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Crown Lengthening


Crown lengthening is a procedure in which the level of the gum tissue and bone around the tooth in question are remodeled to create a new gum-to-tooth relationship. This procedure is required when your tooth needs any type of restoration but the position of the decay or fracture is deep below the gum tissue, inaccessible to your restoring dentist. Without the crown lengthening procedure in these cases, the surrounding tissues will be chronically inflamed due to improper spacing between the base of the restoration. This allows the restoring dentist the access needed to ensure a proper fit to the tooth. It will also provide enough tooth structure so the new restoration is stronger and more secure in the future. 




Bone Grafting


Bone grafting is performed in order to augment insufficient or excessively soft bone tissue. The procedure is completed prior to before placing dental implantsIn order to create a more solid base for the implant, bone is placed in the extraction area following the extraction. This procedure can also be done at the same time as the implant placement.



Dental Implant

A dental implant is a titanium screw that is placed in the mandibular or maxillary bone. Once integrated with your bone, the implant can be used to anchor a crown, bridge or secure a removable appliance. Dental implants are root-form implants, which means that they are used to replace natural tooth roots in areas of the mouth where teeth are missing. Dental implants provide an exciting option for people missing some or all of their teeth. There are many benefits to having dental implants. When teeth are lost, the jawbone begins to diminish, which can cause the face to look narrow, asymmetrical and even older. It will also make fitting of a partial or full denture difficult. Placing dental implants can slow or stop this process and it will give you an open, symmetrical smile. They look, feel and function like natural teeth and offer a tremendous improvement in comfort, speech, eating and convenience over conventional partial and full dentures.




A Gingivectomy is the surgical removal of gingiva (gum tissue). This procedure is necessary when the gums have receded from the teeth creating pockets. Gingivectomy is usually done before gum disease has damaged the bone supporting the teeth. The procedure involves removing and reshaping loose gum tissue, which eliminates pockets between the teeth and gums. By removing the pocket, it provides accessibility to remove calculus and any other debris throughout the area. A gingivectomy is not only performed to treat periodontal disease, but it is now a common cosmetic surgery that removes overgrown gum tissue and improve the appearance of the gums.


 Gingivoplasty is the surgical reshaping of gum tissue around the teeth.  The procedure is performed in efforts to reshape the gums to make them look more natural. The causes for this abnormality can include a patient’s genes, disease or even trauma. The procedure is often performed alone, but can be done during or after a Gingivectomy.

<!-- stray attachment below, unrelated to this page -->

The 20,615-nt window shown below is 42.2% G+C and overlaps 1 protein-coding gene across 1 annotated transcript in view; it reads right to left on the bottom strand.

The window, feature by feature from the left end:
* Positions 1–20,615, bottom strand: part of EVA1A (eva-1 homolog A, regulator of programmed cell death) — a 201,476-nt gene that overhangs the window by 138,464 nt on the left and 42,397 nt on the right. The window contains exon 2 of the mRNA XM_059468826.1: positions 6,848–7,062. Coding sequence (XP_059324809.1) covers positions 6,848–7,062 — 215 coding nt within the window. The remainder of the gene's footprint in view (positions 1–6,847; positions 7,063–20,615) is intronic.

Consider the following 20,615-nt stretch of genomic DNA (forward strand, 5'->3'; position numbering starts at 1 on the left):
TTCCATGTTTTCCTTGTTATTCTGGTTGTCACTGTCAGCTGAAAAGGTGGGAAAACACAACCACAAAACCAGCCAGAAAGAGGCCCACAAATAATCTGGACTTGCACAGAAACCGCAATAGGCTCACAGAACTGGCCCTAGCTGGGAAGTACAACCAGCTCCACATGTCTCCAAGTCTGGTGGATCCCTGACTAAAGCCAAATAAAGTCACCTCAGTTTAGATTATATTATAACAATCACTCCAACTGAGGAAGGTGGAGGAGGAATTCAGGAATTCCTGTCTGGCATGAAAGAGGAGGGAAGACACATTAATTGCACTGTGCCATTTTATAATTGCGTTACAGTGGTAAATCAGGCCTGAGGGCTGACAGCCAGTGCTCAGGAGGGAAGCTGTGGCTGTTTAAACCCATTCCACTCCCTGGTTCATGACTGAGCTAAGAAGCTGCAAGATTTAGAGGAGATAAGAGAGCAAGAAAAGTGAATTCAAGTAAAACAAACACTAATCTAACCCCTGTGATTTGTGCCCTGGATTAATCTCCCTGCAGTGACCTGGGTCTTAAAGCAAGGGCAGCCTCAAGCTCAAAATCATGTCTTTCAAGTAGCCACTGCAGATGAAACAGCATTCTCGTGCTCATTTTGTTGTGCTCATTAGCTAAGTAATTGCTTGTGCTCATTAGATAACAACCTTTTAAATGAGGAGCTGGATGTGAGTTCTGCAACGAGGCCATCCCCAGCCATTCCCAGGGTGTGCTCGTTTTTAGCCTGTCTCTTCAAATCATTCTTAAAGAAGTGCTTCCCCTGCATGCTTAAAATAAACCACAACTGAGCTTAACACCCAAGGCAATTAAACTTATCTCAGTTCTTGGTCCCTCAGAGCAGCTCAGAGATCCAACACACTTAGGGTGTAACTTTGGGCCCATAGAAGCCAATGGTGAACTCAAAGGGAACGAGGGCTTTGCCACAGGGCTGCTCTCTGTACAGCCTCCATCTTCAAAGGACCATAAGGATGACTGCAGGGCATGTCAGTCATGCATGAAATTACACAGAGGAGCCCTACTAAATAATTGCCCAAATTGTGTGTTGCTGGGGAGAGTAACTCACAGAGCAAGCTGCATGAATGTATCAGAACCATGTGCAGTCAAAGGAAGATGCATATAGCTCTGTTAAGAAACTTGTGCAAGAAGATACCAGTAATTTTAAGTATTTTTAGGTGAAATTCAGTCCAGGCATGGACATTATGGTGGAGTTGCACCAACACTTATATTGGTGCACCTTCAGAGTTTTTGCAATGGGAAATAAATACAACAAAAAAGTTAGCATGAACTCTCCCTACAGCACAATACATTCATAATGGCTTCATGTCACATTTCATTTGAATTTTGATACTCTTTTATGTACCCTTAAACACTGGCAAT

A periodontist is a dentist who specializes in the prevention, diagnosis, and treatment of periodontal disease, and in the placement of dental implants. Periodontists are also experts in the treatment of oral inflammation. Periodontists often treat more problematic periodontal cases, such as those with severe gum disease or a complex medical history. They can also treat patients with severe gum problems using a range of surgical procedures. In addition, periodontists are specially trained in the placement, maintenance, and repair of dental implants.

Guided Tissue Regeneration

Guided Tissue Regeneration is a procedure that attempts to regenerate lost periodontal structures through different tissue responses. The procedure utilizes barrier membranes to direct the growth of new bone and gingival tissue at the sites that has insufficient bone or gingiva for proper function, esthetics or prosthetic restoration. Guided Tissue Regeneration is beneficial because it assists in improving the body's natural ability to regenerate bone and gum tissue.  With the elimination of the existing bacteria in the mouth and the regeneration of the bone and gum tissue, this will aid in reducing pocket depth and damage caused by periodontal disease.  

Soft Tissue Graft

Soft tissue grafting is a procedure often necessary to combat gum recession that is caused by periodontal disease, trauma, and over brushing.  Gum recession may be very painful in some cases and decay is more prevalent due to tooth-root exposure.  The main objective in soft tissue grafting is to cover the exposed root and to thicken the existing gum tissue in order to prevent further tissue loss.  Some of the benefits associated with soft tissue grafting treatment are increasing comfort in your mouth, improving aesthetics and improving gum health.



Sinus Lifts


A sinus lift is surgery that adds bone to your upper jaw in the area of your molars and premolars. It's sometimes called a sinusaugmentation. The bone is added between your jaw and the maxillary sinuses, which are on either side of your nose.


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